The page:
Band D taxpayers would see a rise of nearly £55 a year on their bill.

It is just the latest hike for residents after council tax was increased by three per cent in 2019/20, six per cent in 2018/19, five per cent in 2017/18 and four per cent in 2016/17.

Cllr Shaz Nawaz, leader of the council’s Labour group, said: “The proposed cuts in the budget are a result of years of neglect, irresponsible behaviour, abandonment of duty of care and lack of proper planning. It was a ticking timebomb that was going to cause massive damage the longer it was delayed, dodged and dismissed.

“Up to 75 council staff face redundancy. Is this because we did not need them in the first place and the council was inefficient or is it because the administration is ruthlessly cutting costs irrespective of the collateral damage the cuts will cause?”

Leader of the council’s Werrington First group Cllr Steve Lane said: “The end of austerity, announced last year by Theresa May, with a supposed increased investment in public services, is all but dashed.

“Obviously, my hope for a better future for Peterborough was wishful thinking, as Peterborough remains stuck with such a low level of support. When will this end? When will this Government open its eyes to the damage being levelled at local government and local people?”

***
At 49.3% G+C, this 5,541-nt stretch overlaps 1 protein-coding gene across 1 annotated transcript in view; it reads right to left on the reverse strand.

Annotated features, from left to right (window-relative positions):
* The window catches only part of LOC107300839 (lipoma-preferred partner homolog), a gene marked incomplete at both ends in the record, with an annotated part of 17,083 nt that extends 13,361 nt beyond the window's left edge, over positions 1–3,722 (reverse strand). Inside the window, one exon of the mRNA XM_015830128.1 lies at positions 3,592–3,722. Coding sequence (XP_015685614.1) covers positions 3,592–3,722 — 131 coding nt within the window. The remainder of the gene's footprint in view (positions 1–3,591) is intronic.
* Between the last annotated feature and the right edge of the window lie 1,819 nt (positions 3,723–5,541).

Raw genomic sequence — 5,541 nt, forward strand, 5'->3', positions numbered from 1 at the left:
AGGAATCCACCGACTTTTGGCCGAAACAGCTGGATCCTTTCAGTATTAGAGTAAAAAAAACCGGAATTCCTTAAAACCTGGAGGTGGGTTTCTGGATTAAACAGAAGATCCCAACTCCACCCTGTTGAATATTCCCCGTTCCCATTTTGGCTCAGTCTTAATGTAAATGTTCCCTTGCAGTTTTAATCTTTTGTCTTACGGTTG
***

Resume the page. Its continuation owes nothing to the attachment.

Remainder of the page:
Cllr Seaton added: “In developing this first set of proposals we have done everything we can to limit cuts to services by renegotiating and getting best value out of our contracts, increasing our commercial income, providing more services with Cambridgeshire County Council and our partners and building on our success of delivering services in different and more effective and efficient ways, for example using technology.

“I would ask everyone to look at these proposals and tell us what they think. We know that some of them will be unpopular with certain groups and this is why we want to understand how people feel through the consultation process.

“I ask everyone to please have in the back of their minds that for everything we take out we have to put something in to be able to make the savings that we need to next year.”

The council’s sole Liberal Party councillor, Cllr Chris Ash, said: “Care needs to be taken to ensure that money is spent carefully and ensures services to the public.

“Particularly, essential services must not be cut to the bone so those who need support are not put at risk.”

The proposals released today will make £24 million out of the necessary £33 million savings, with a second set of measures to balance the budget due to be released in January.

A public consultation has now opened up which will allow residents to have their say either at www.peterborough.gov.uk/budget, or by picking up a hard copy of the budget from the Town Hall in Bridge Street or at any city library from Monday.

The consultation will close on December 16 at 5pm with the Cabinet then considering the comments before Full Council votes on the proposals on Wednesday, December 18.

The Conservatives do not have a majority on the council but are expected to have enough support to get its budget proposals approved.

A series of articles on the budget proposals will be published online at https://www.peterboroughtoday.co.uk/news/politics from 5pm today (Friday) and over the weekend.